EE: Well, in eighth grade Christmas talent show I played guitar while wearing a Santa hat with candy canes hanging from the rim. Not my most fashionable moment.
ES: What’s your current style inspiration?
EE: Right now I’m realizing how much I love colors, patterns and flowy fabric and silhouettes. I can’t get enough of the tribal thing going on and I’m really loving the maxi skirts!!! (They’re just crotchless yoga pants!)
ES: How as your style evolved?
EE: When I started performing around Oahu I was a little uncomfortable with my femininity and didn’t like to dress up very much. I would mostly wear old jeans and V-neck shirts and slippers because I was not very confident in dressing myself.
Since working on my album I’ve tried to make an effort to make sure that my appearance and attire reflects the kind of love and dedication I give to my music and I’ve been forcing myself to take a little more time and effort with the way I dress at shows. It’s a learning process but on the bright side I can say I’m going shopping for “research purposes.”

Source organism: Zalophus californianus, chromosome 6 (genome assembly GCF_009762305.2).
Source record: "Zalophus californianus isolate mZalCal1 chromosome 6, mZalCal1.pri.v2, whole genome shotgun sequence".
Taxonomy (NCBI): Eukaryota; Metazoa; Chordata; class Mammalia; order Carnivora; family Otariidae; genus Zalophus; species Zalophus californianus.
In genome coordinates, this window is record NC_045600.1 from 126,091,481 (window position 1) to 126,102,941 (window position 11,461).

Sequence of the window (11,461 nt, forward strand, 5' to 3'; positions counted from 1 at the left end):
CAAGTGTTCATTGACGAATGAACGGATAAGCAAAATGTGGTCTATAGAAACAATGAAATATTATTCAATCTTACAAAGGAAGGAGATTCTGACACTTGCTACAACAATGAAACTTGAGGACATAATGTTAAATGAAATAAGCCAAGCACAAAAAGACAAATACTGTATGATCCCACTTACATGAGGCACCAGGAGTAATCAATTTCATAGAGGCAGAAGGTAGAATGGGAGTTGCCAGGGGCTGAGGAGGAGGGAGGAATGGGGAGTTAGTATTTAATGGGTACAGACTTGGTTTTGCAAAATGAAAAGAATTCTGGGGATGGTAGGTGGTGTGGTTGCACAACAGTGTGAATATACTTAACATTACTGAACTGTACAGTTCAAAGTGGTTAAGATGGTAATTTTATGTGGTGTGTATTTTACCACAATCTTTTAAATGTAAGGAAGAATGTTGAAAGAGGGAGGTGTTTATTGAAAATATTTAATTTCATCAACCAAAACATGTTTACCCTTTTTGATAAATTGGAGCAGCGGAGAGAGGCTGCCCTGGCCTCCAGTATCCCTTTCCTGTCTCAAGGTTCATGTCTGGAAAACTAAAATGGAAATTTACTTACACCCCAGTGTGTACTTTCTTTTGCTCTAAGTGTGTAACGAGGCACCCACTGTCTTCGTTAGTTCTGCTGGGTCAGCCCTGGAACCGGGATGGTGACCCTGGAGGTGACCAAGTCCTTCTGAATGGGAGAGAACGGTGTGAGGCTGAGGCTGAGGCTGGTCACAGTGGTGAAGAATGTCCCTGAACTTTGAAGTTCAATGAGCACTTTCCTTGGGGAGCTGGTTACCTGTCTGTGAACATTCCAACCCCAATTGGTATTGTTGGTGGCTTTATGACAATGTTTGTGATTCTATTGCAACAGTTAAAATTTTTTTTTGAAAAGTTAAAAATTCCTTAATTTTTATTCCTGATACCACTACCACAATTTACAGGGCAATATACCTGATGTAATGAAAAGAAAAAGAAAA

ES: How does your style evolution reflect your sound evolution?
EE: I think when I started on the Hawaii music scene my sound was very stripped down and laid back and my T-shirts and jeans that I used to wear reflected that. After working on an album and adding a whole new dimension to my music I feel like I’ve been slowly getting more comfortable with adding new dimensions to my look and I’ve started to wear dresses and heels on stage, even though I thought I never would in a million years!
ES: Most practical tour outfit?
EE: I think that a selection of colorful, tribal/ethnic maxi-skirts (I CANT get enough of them) are comfortable, practical, yet still stylish and feminine and the patterns and color reflect my eclectic personality.
EE: Oh man, studio is shorts, a comfortable T-shirt, my favorite American Apparel hoodie, no makeup and hair up in a topknot. Bonus points if I don’t put my contacts in and just wear my thick glasses!